Froome, who was born in Kenya but carries a British passport, took control of the race early on with a stunning ride in the early mountain stages of the Pyrenees. His impressive climbing skills left all other contenders in the dust, including former champs Alberto Contador, Cadel Evans and Andy Schleck. Later he was able to widen his lead by dominating two individual time trials and although he looked a bit more vulnerable in the Alps, he still managed to gain time on his closest rivals.

While today’s ride is technically the final stage, there is an unwritten rule in the peloton that you don’t attack the yellow jersey on the ride to Paris. With more than a five-minute advantage on the next closest rider, it would be impossible for a competitor to actually make up that much ground anyway. Instead, Froome will enjoy a leisurely ride into Paris where the sprinters will take center stage on the Champs Élysées. That will prove to be a fast and furious scene that the race winner is generally happy to stay well clear of.

Since this was the 100th anniversary of the Tour, the organizers of the event went out of their way to make things special. In the opening days, the race visited the island of Corsica for the first time ever. Later, they punished the riders with some of the toughest stages that have ever been a part of the race, including a double ascent of the famed mountain stage of Alpe d’Huez, on the same day no less. Today may be the best day of all, however, as the riders will embark late in the afternoon from the gardens at Versailles and will arrive in Paris as the sun is going down. They’ll then pedal through the courtyard at the Louvre before making their way to the Champs Élysées, where they’ll race around the Arc de Triomphe for the first time. It should make for a very memorable finish that will leave fans of the race counting the days until its return next year.

8 Hotels Where Famous People Have Died

Michael Francis McCarthy, Flickr

Thirty-one-year-old heartthrob Cory Monteith of “Glee” was found dead at the Fairmont Pacific Rim in Vancouver, Canada over the weekend. Sadly, this isn’t the first time a celebrity spent his or her final hours in a hotel. Here’s a look at some other hotels made famous by celebrity deaths.

Seminole Hard Rock Hotel and Casino in Hollywood, Florida
Anna Nicole Smith was found dead at the age of 39 in room 607. Coroners ruled her death resulted from “combined drug intoxication,” but no illegal drugs were found in her system.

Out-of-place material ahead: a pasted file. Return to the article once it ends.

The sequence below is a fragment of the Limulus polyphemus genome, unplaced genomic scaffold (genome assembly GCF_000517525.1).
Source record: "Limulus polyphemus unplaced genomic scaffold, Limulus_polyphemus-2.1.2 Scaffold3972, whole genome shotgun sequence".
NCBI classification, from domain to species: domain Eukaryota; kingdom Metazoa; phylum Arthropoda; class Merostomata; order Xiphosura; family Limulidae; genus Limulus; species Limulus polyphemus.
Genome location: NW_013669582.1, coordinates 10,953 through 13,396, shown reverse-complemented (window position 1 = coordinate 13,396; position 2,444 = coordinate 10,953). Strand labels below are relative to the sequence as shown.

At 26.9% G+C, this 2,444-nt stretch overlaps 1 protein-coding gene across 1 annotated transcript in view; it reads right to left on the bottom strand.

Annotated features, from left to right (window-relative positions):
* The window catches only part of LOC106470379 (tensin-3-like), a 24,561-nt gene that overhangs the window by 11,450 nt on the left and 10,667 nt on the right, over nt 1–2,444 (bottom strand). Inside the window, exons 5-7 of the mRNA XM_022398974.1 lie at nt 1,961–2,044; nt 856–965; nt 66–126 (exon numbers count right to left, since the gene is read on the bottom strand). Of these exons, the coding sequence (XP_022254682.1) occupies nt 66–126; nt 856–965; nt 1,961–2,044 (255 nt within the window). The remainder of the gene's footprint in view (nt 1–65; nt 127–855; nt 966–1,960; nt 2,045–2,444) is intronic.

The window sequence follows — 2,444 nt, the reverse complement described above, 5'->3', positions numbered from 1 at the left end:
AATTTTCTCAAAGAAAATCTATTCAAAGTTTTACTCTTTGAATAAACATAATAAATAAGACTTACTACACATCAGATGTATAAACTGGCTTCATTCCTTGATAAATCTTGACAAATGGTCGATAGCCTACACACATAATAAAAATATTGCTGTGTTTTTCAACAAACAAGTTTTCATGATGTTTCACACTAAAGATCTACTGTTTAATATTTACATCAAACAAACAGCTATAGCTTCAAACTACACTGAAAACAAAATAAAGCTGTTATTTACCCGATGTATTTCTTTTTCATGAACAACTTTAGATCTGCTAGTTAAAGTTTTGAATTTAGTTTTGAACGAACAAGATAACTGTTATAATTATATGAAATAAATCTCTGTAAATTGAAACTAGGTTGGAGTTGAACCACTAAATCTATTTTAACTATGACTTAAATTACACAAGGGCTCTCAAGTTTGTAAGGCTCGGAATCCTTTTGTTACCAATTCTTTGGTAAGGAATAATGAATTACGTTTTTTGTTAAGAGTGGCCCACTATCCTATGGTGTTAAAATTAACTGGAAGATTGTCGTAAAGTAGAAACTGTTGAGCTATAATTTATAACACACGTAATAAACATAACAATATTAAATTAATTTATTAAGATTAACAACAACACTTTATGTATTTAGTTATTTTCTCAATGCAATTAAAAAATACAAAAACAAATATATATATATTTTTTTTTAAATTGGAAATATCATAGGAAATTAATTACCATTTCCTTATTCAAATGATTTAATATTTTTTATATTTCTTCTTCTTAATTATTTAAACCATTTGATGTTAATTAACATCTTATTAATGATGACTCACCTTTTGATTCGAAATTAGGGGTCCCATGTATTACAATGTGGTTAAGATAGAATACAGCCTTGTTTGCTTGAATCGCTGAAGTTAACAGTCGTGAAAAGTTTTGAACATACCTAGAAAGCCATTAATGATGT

Chateau Marmont in Hollywood, California
John Belushi was found dead at the age of 33 in Bungalow 3 of this Sunset Boulevard hotel, shortly after being visited separately by friends Robin Williams and Robert De Niro. The comedian, actor and musician’s death was ruled a drug overdose.

Stamford Plaza Hotel in Sydney, Hotel
INXS singer Michael Hutchence was 37 when he was found dead in room 524 of this Australian hotel, which was then a Ritz-Carlton. Despite the fact that a coroner ruled his death a suicide by erotic asphyxiation, fans and relatives consider his death accidental.

Hotel Chelsea in New York, New York
Nancy Spungen, girlfriend of the Sex Pistols’ front man Sid Vicious, was found stabbed to death under the sink in the bathroom of the couple’s hotel room at Hotel Chelsea. Four months after her death, Vicious, who was out on bail, was found dead of an overdose.

Ritz Hôtel in Paris, France
Style icon Coco Chanel died peacefully in her sleep at this Paris hotel at the age of 87. Chanel is credited with inventing the “little black dress,” as well as Chanel No. 5 perfume, the most famous fragrance ever made.

Beverly Hilton Hotel in Beverly Hills, California
Singer Whitney Houston was found submerged in a bathtub at the age of 48 in Suite 434. Her death was ruled an accident due to “effects of atherosclerotic heart disease and cocaine use.”

Highland Gardens Hotel in Los Angeles, California
After failing to show up to a recording session, musician Janis Joplin was found dead at age 27 in room 105 of this property, which at the time was called the Landmark Hotel. Her death was ruled a heroin overdose.

Swissôtel Nai Lert Park Hotel in Bangkok, Thailand
In 2009, David Carradine — a martial artist and actor most known for his role as Bill in “Kill Bill” — was found strangled to death in the closet in this luxury hotel. Carradine, who was making a film in Bangkok, was found with a rope around his neck and another around his genitals. It’s believed his death was an accident.

David’s Discoveries: The Beetle-Loving Calligrapher Of Paris

David Downie, AOL

For the last 26 years, calligrapher extraordinaire Eric de Tugny has lured the curious into his magical bolt-hole of a stationer’s shop in Paris, on the Rue du Pont Louis Philippe.
Long down at the heel, part of the crumbling old Jewish district, this short, straight road is on the western edge of the Marais. Most of the traditional businesses have gone elsewhere, though the nearby Shoah Memorial remains the neighborhood’s soulful anchor. Now a chic shopping enclave, indigenous bobos and visitors crowd the sidewalks to gaze at the handmade papers in the accessory-filled boutiques, do the photo gallery and tea salon, and open their wallets wide in the chocolate or specialty food shops that stand cheek-by-jowl between the Seine and Rue Francois Miron.

The shop’s name – “Mélodies Graphiques,” meaning “Graphic Melodies” – gives nothing away. What might it really mean?